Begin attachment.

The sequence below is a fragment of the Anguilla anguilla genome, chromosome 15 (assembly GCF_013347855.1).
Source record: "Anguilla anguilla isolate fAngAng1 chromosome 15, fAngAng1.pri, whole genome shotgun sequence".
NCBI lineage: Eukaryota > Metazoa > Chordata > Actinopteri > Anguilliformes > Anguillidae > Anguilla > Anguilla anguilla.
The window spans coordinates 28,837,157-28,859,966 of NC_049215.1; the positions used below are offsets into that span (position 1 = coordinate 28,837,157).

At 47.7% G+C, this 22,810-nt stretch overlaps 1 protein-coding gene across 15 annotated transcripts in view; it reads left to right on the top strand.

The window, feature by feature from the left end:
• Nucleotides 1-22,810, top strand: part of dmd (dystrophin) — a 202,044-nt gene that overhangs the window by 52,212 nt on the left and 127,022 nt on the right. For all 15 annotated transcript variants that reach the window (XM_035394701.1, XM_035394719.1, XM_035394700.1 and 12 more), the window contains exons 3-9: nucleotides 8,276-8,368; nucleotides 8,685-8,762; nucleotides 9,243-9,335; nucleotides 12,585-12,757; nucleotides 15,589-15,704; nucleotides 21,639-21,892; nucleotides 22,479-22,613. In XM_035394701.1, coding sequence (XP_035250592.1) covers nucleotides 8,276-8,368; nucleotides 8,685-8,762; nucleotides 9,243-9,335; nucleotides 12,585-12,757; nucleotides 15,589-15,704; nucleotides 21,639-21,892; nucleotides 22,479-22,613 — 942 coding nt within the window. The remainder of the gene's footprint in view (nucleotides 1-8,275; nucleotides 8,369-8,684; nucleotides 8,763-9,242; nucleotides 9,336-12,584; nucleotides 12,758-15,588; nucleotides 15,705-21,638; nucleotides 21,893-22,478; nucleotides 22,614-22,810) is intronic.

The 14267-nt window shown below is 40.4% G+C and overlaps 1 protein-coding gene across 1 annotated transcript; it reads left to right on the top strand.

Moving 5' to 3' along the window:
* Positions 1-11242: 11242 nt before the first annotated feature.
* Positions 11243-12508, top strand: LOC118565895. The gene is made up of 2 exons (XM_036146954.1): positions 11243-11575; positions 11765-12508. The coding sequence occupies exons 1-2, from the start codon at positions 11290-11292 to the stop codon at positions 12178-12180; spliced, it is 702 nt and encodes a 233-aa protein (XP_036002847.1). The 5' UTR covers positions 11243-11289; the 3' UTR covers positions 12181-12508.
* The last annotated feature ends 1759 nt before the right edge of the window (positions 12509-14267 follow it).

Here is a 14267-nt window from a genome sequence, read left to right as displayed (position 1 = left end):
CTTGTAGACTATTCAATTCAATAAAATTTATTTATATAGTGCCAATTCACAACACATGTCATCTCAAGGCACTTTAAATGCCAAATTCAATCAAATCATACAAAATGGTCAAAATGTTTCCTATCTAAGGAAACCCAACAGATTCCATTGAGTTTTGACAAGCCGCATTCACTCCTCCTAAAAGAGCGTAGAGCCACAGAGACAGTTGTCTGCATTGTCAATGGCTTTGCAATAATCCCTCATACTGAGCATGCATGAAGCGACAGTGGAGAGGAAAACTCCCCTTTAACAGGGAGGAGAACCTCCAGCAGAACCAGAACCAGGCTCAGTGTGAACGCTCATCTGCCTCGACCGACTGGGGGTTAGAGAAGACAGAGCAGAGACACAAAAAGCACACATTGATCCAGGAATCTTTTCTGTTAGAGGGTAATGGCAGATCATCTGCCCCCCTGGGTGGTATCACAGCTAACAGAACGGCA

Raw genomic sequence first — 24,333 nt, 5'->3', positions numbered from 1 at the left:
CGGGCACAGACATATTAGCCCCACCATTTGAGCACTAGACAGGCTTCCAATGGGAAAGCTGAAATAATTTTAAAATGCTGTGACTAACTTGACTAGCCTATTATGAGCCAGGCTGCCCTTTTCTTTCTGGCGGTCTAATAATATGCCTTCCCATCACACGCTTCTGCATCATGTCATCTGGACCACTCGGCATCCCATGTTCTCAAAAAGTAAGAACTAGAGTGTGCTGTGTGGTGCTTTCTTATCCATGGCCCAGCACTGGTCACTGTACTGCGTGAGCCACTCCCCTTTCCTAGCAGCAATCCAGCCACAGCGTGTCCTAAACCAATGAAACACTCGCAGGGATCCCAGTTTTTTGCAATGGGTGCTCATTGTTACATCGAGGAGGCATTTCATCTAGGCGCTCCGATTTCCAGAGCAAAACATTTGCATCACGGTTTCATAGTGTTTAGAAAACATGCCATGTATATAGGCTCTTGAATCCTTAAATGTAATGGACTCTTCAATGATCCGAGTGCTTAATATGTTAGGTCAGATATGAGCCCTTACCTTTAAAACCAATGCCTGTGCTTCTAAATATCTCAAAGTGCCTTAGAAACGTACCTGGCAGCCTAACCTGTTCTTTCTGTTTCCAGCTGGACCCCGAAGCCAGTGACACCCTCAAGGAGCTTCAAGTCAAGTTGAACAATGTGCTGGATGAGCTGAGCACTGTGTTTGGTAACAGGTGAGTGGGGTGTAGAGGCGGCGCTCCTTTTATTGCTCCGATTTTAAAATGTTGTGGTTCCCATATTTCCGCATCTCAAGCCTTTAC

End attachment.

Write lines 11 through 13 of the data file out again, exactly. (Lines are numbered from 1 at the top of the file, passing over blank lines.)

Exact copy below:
* Positions 11243-12508, top strand: LOC118565895. The gene is made up of 2 exons (XM_036146954.1): positions 11243-11575; positions 11765-12508. The coding sequence occupies exons 1-2, from the start codon at positions 11290-11292 to the stop codon at positions 12178-12180; spliced, it is 702 nt and encodes a 233-aa protein (XP_036002847.1). The 5' UTR covers positions 11243-11289; the 3' UTR covers positions 12181-12508.
* The last annotated feature ends 1759 nt before the right edge of the window (positions 12509-14267 follow it).

Here is a 14267-nt window from a genome sequence, read left to right as displayed (position 1 = left end):